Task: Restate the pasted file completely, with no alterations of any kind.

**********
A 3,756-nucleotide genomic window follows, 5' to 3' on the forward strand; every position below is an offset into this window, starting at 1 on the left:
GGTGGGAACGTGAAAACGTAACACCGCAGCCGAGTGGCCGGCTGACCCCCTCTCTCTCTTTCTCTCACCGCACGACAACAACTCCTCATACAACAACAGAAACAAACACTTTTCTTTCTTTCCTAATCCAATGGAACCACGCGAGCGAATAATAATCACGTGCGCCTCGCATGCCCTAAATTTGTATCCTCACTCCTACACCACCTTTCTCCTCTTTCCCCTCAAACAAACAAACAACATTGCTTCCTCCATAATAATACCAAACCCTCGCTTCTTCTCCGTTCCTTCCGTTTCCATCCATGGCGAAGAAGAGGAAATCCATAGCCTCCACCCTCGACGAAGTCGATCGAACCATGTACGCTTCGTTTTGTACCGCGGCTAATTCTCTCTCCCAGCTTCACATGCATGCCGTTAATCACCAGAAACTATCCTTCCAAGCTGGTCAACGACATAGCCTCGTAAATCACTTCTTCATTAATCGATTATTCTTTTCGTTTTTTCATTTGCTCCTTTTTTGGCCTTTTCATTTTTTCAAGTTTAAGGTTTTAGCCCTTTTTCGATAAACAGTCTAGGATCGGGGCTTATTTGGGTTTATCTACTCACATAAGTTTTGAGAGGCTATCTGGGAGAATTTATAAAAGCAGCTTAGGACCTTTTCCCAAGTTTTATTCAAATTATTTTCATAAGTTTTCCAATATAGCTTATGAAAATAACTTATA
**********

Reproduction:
A 3,756-nucleotide genomic window follows, 5' to 3' on the forward strand; every position below is an offset into this window, starting at 1 on the left:
GGTGGGAACGTGAAAACGTAACACCGCAGCCGAGTGGCCGGCTGACCCCCTCTCTCTCTTTCTCTCACCGCACGACAACAACTCCTCATACAACAACAGAAACAAACACTTTTCTTTCTTTCCTAATCCAATGGAACCACGCGAGCGAATAATAATCACGTGCGCCTCGCATGCCCTAAATTTGTATCCTCACTCCTACACCACCTTTCTCCTCTTTCCCCTCAAACAAACAAACAACATTGCTTCCTCCATAATAATACCAAACCCTCGCTTCTTCTCCGTTCCTTCCGTTTCCATCCATGGCGAAGAAGAGGAAATCCATAGCCTCCACCCTCGACGAAGTCGATCGAACCATGTACGCTTCGTTTTGTACCGCGGCTAATTCTCTCTCCCAGCTTCACATGCATGCCGTTAATCACCAGAAACTATCCTTCCAAGCTGGTCAACGACATAGCCTCGTAAATCACTTCTTCATTAATCGATTATTCTTTTCGTTTTTTCATTTGCTCCTTTTTTGGCCTTTTCATTTTTTCAAGTTTAAGGTTTTAGCCCTTTTTCGATAAACAGTCTAGGATCGGGGCTTATTTGGGTTTATCTACTCACATAAGTTTTGAGAGGCTATCTGGGAGAATTTATAAAAGCAGCTTAGGACCTTTTCCCAAGTTTTATTCAAATTATTTTCATAAGTTTTCCAATATAGCTTATGAAAATAACTTATA